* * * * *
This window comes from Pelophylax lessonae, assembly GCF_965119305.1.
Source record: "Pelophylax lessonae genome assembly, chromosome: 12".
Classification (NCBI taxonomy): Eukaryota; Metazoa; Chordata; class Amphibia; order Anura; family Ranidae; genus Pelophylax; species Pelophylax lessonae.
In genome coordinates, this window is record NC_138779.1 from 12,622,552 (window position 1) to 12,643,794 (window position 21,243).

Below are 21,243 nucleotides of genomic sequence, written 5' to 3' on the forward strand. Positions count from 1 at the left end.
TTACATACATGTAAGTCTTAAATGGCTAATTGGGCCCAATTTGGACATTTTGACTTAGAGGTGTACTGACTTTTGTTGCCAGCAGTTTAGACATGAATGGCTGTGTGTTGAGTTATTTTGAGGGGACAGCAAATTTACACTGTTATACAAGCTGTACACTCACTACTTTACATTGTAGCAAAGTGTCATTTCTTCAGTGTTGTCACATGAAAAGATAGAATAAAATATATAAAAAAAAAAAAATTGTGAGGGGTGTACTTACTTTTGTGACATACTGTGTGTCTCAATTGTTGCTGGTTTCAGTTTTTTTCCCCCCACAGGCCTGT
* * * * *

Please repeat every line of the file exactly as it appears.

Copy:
This window comes from Pelophylax lessonae, assembly GCF_965119305.1.
Source record: "Pelophylax lessonae genome assembly, chromosome: 12".
Classification (NCBI taxonomy): Eukaryota; Metazoa; Chordata; class Amphibia; order Anura; family Ranidae; genus Pelophylax; species Pelophylax lessonae.
In genome coordinates, this window is record NC_138779.1 from 12,622,552 (window position 1) to 12,643,794 (window position 21,243).

Below are 21,243 nucleotides of genomic sequence, written 5' to 3' on the forward strand. Positions count from 1 at the left end.
TTACATACATGTAAGTCTTAAATGGCTAATTGGGCCCAATTTGGACATTTTGACTTAGAGGTGTACTGACTTTTGTTGCCAGCAGTTTAGACATGAATGGCTGTGTGTTGAGTTATTTTGAGGGGACAGCAAATTTACACTGTTATACAAGCTGTACACTCACTACTTTACATTGTAGCAAAGTGTCATTTCTTCAGTGTTGTCACATGAAAAGATAGAATAAAATATATAAAAAAAAAAAAATTGTGAGGGGTGTACTTACTTTTGTGACATACTGTGTGTCTCAATTGTTGCTGGTTTCAGTTTTTTTCCCCCCACAGGCCTGT